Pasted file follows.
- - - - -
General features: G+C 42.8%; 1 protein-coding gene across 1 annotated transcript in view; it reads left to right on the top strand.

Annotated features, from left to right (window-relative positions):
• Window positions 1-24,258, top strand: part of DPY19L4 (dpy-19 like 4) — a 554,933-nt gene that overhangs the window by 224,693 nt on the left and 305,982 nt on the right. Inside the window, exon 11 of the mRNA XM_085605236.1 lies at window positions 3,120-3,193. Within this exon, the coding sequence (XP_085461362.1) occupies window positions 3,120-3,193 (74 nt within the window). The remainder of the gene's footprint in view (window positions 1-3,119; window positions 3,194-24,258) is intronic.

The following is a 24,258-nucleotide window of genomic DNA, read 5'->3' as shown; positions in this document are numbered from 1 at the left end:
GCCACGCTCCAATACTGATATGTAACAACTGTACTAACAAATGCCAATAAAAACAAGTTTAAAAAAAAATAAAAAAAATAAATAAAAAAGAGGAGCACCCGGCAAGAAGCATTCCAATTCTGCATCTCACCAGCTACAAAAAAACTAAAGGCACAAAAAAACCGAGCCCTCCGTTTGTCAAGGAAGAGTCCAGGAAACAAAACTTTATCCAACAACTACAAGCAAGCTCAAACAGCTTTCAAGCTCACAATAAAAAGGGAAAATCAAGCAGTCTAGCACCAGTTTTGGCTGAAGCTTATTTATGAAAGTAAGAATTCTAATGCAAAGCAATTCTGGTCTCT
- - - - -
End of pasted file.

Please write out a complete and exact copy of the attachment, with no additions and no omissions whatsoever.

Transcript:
General features: G+C 42.8%; 1 protein-coding gene across 1 annotated transcript in view; it reads left to right on the top strand.

Annotated features, from left to right (window-relative positions):
• Window positions 1-24,258, top strand: part of DPY19L4 (dpy-19 like 4) — a 554,933-nt gene that overhangs the window by 224,693 nt on the left and 305,982 nt on the right. Inside the window, exon 11 of the mRNA XM_085605236.1 lies at window positions 3,120-3,193. Within this exon, the coding sequence (XP_085461362.1) occupies window positions 3,120-3,193 (74 nt within the window). The remainder of the gene's footprint in view (window positions 1-3,119; window positions 3,194-24,258) is intronic.

The following is a 24,258-nucleotide window of genomic DNA, read 5'->3' as shown; positions in this document are numbered from 1 at the left end:
GCCACGCTCCAATACTGATATGTAACAACTGTACTAACAAATGCCAATAAAAACAAGTTTAAAAAAAAATAAAAAAAATAAATAAAAAAGAGGAGCACCCGGCAAGAAGCATTCCAATTCTGCATCTCACCAGCTACAAAAAAACTAAAGGCACAAAAAAACCGAGCCCTCCGTTTGTCAAGGAAGAGTCCAGGAAACAAAACTTTATCCAACAACTACAAGCAAGCTCAAACAGCTTTCAAGCTCACAATAAAAAGGGAAAATCAAGCAGTCTAGCACCAGTTTTGGCTGAAGCTTATTTATGAAAGTAAGAATTCTAATGCAAAGCAATTCTGGTCTCT